The Provinces Act contains rules about the governing bodies of provinces: the provincial council, the provincial executive and the King’s Commissioner.
The provincial council, which is directly elected by the population of the province, represents the population of the province for a term of four years and is the highest power of the province.
The King’s Commissioner and the members of the provincial executive together constitute the provincial executive. The provincial council appoints the members of the provincial executive for a term of four years. The provincial executive and each of its members is accountable to the council for their management of provincial affairs.
The King’s Commissioner chairs the provincial executive and the council. He is appointed for a term of six years by royal decree on the recommendation of the council. He is accountable to the council for his management of provincial affairs.
The power to regulate and administer the internal affairs of the province is vested in the provincial authority. Provinces may also be required by the national government to cooperate in the execution of laws.
Provincial ordinances are adopted by the provincial council in so far as the power of adoption has not been granted to the provincial executive or the King’s Commissioner by Act of Parliament or by the council pursuant to Act of Parliament. Provincial ordinances may not contravene Acts of Parliament.
The power to regulate and administer the internal affairs of the province is executed by the provincial council. The provincial council shows through the budget each year the amounts which it makes available for all tasks and activities and the financial resources it expects to be able to use for this purpose. In that way, the council has the lead in the province.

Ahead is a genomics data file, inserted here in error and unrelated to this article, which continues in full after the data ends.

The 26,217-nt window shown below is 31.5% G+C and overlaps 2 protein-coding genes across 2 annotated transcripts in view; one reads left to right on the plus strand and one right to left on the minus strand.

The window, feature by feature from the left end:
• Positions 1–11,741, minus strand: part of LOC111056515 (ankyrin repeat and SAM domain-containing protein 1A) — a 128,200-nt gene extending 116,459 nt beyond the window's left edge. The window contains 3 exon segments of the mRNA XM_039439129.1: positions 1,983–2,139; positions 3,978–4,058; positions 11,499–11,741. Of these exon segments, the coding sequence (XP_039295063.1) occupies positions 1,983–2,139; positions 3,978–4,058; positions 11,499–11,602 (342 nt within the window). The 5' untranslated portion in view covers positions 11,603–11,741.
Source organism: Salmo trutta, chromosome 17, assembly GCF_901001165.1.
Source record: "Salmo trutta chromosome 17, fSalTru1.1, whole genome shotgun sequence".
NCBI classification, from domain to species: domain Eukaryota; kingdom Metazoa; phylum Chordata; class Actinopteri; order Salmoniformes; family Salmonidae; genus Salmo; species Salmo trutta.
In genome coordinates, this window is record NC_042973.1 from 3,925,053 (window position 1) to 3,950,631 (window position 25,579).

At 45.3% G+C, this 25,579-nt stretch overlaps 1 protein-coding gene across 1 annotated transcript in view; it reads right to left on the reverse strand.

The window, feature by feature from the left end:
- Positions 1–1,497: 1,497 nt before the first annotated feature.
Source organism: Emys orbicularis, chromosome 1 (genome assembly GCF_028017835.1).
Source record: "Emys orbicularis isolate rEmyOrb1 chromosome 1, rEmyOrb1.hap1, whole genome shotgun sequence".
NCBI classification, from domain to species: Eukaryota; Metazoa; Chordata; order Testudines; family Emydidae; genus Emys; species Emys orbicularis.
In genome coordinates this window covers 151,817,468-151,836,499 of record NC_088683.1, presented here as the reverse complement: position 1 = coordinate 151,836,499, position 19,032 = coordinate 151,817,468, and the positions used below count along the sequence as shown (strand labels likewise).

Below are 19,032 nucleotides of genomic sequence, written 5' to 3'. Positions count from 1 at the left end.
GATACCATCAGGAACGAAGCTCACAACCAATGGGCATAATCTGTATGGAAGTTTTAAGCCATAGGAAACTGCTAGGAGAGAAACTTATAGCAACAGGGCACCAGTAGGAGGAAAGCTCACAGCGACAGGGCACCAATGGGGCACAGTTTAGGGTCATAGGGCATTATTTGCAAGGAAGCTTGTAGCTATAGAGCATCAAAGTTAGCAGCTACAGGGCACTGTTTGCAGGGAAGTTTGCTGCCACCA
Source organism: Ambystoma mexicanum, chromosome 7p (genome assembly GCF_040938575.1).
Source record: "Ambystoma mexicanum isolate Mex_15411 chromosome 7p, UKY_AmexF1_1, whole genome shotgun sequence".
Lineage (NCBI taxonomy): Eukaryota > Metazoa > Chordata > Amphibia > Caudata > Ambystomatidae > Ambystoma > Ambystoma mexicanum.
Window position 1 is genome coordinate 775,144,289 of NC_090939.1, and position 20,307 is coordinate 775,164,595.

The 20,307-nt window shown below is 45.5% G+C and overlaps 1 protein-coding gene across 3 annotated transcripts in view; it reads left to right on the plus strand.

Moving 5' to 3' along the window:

The provincial executive has to prepare and perform all the decisions of the provincial council. In that way the provincial executive is the management of the province.
The King’s Commissioner is charged by Act of Parliament with the execution of official instructions to be given by the Government; for example in cases of emergency or concerning mayors. In that way he is a body of the Government and accountable to the Government, not to the council.
Provinces receive income from the national government by the Provincial Fund. Above this income, provinces are allowed to collect taxes, limitative described by the Provinces Act.
The national government is in charge of supervision of the provincial authority. A decision of the provincial authority can be annulled or suspended by the Government when decisions are contrary with the law or public interests.
Where the provincial council, provincial executive or the King’s Commissioner fails to make a decision or fails to do so properly the Minister of the Interior and Kingdom Relations must take a decision to intervene and take whatever action is required in the name of the provincial council, provincial executive or King’s Commissioner at the expense of the province.